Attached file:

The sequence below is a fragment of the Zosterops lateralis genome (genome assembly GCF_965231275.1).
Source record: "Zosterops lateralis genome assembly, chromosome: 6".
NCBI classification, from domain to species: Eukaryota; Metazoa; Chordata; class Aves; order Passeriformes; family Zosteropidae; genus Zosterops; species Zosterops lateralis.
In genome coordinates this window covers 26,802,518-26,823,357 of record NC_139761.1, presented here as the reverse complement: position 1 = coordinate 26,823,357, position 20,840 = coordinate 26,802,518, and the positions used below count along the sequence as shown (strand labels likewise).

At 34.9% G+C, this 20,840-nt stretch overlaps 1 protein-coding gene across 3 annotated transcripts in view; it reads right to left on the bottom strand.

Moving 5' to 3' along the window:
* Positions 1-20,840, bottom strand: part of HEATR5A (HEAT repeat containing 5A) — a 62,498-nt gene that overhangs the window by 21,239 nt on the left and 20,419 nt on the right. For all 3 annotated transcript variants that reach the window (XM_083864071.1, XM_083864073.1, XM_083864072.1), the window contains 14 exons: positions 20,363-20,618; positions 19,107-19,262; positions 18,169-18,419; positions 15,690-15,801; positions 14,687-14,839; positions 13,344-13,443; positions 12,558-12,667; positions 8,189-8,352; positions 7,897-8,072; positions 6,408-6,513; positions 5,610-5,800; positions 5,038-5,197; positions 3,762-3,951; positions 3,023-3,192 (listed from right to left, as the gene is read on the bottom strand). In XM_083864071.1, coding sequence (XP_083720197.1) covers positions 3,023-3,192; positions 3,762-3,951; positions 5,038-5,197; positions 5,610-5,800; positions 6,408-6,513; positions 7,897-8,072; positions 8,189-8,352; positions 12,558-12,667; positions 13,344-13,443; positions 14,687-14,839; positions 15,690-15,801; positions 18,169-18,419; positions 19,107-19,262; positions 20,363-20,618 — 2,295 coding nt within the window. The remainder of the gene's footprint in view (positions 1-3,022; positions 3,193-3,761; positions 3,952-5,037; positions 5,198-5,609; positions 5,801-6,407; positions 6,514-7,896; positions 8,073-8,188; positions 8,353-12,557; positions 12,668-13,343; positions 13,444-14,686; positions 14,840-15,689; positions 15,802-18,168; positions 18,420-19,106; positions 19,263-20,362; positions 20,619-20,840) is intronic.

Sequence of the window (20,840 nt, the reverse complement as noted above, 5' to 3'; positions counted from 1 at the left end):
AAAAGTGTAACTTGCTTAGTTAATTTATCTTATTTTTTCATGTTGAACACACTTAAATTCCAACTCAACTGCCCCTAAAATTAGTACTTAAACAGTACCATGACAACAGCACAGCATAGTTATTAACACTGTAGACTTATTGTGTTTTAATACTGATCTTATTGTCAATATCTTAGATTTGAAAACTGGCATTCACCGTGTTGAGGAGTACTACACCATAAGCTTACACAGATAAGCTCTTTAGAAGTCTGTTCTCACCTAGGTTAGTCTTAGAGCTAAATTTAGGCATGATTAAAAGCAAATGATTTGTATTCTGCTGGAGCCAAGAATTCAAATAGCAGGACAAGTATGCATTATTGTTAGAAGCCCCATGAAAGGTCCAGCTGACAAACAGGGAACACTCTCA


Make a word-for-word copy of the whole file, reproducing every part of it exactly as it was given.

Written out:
The sequence below is a fragment of the Zosterops lateralis genome (genome assembly GCF_965231275.1).
Source record: "Zosterops lateralis genome assembly, chromosome: 6".
NCBI classification, from domain to species: Eukaryota; Metazoa; Chordata; class Aves; order Passeriformes; family Zosteropidae; genus Zosterops; species Zosterops lateralis.
In genome coordinates this window covers 26,802,518-26,823,357 of record NC_139761.1, presented here as the reverse complement: position 1 = coordinate 26,823,357, position 20,840 = coordinate 26,802,518, and the positions used below count along the sequence as shown (strand labels likewise).

At 34.9% G+C, this 20,840-nt stretch overlaps 1 protein-coding gene across 3 annotated transcripts in view; it reads right to left on the bottom strand.

Moving 5' to 3' along the window:
* Positions 1-20,840, bottom strand: part of HEATR5A (HEAT repeat containing 5A) — a 62,498-nt gene that overhangs the window by 21,239 nt on the left and 20,419 nt on the right. For all 3 annotated transcript variants that reach the window (XM_083864071.1, XM_083864073.1, XM_083864072.1), the window contains 14 exons: positions 20,363-20,618; positions 19,107-19,262; positions 18,169-18,419; positions 15,690-15,801; positions 14,687-14,839; positions 13,344-13,443; positions 12,558-12,667; positions 8,189-8,352; positions 7,897-8,072; positions 6,408-6,513; positions 5,610-5,800; positions 5,038-5,197; positions 3,762-3,951; positions 3,023-3,192 (listed from right to left, as the gene is read on the bottom strand). In XM_083864071.1, coding sequence (XP_083720197.1) covers positions 3,023-3,192; positions 3,762-3,951; positions 5,038-5,197; positions 5,610-5,800; positions 6,408-6,513; positions 7,897-8,072; positions 8,189-8,352; positions 12,558-12,667; positions 13,344-13,443; positions 14,687-14,839; positions 15,690-15,801; positions 18,169-18,419; positions 19,107-19,262; positions 20,363-20,618 — 2,295 coding nt within the window. The remainder of the gene's footprint in view (positions 1-3,022; positions 3,193-3,761; positions 3,952-5,037; positions 5,198-5,609; positions 5,801-6,407; positions 6,514-7,896; positions 8,073-8,188; positions 8,353-12,557; positions 12,668-13,343; positions 13,444-14,686; positions 14,840-15,689; positions 15,802-18,168; positions 18,420-19,106; positions 19,263-20,362; positions 20,619-20,840) is intronic.

Sequence of the window (20,840 nt, the reverse complement as noted above, 5' to 3'; positions counted from 1 at the left end):
AAAAGTGTAACTTGCTTAGTTAATTTATCTTATTTTTTCATGTTGAACACACTTAAATTCCAACTCAACTGCCCCTAAAATTAGTACTTAAACAGTACCATGACAACAGCACAGCATAGTTATTAACACTGTAGACTTATTGTGTTTTAATACTGATCTTATTGTCAATATCTTAGATTTGAAAACTGGCATTCACCGTGTTGAGGAGTACTACACCATAAGCTTACACAGATAAGCTCTTTAGAAGTCTGTTCTCACCTAGGTTAGTCTTAGAGCTAAATTTAGGCATGATTAAAAGCAAATGATTTGTATTCTGCTGGAGCCAAGAATTCAAATAGCAGGACAAGTATGCATTATTGTTAGAAGCCCCATGAAAGGTCCAGCTGACAAACAGGGAACACTCTCA